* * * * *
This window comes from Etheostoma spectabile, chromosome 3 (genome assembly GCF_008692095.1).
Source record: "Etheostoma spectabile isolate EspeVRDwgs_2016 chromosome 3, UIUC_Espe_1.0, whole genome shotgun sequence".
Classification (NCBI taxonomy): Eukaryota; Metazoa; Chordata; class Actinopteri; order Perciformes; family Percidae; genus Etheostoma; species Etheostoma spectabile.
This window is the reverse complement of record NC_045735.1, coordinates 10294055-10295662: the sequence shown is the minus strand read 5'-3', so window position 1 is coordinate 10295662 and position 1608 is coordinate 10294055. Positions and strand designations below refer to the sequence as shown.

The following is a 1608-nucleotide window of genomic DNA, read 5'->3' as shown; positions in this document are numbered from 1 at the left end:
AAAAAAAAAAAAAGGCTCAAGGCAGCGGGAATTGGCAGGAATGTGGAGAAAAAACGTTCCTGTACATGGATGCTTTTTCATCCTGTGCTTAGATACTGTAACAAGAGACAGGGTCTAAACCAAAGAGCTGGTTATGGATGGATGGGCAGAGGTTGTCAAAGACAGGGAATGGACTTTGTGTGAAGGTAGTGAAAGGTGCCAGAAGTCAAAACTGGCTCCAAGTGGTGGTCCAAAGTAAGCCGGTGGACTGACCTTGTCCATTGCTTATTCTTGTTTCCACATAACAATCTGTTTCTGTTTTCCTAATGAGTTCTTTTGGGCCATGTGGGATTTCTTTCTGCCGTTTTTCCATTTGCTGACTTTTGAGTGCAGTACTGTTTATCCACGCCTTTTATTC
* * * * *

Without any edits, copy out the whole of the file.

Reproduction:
This window comes from Etheostoma spectabile, chromosome 3 (genome assembly GCF_008692095.1).
Source record: "Etheostoma spectabile isolate EspeVRDwgs_2016 chromosome 3, UIUC_Espe_1.0, whole genome shotgun sequence".
Classification (NCBI taxonomy): Eukaryota; Metazoa; Chordata; class Actinopteri; order Perciformes; family Percidae; genus Etheostoma; species Etheostoma spectabile.
This window is the reverse complement of record NC_045735.1, coordinates 10294055-10295662: the sequence shown is the minus strand read 5'-3', so window position 1 is coordinate 10295662 and position 1608 is coordinate 10294055. Positions and strand designations below refer to the sequence as shown.

The following is a 1608-nucleotide window of genomic DNA, read 5'->3' as shown; positions in this document are numbered from 1 at the left end:
AAAAAAAAAAAAAGGCTCAAGGCAGCGGGAATTGGCAGGAATGTGGAGAAAAAACGTTCCTGTACATGGATGCTTTTTCATCCTGTGCTTAGATACTGTAACAAGAGACAGGGTCTAAACCAAAGAGCTGGTTATGGATGGATGGGCAGAGGTTGTCAAAGACAGGGAATGGACTTTGTGTGAAGGTAGTGAAAGGTGCCAGAAGTCAAAACTGGCTCCAAGTGGTGGTCCAAAGTAAGCCGGTGGACTGACCTTGTCCATTGCTTATTCTTGTTTCCACATAACAATCTGTTTCTGTTTTCCTAATGAGTTCTTTTGGGCCATGTGGGATTTCTTTCTGCCGTTTTTCCATTTGCTGACTTTTGAGTGCAGTACTGTTTATCCACGCCTTTTATTC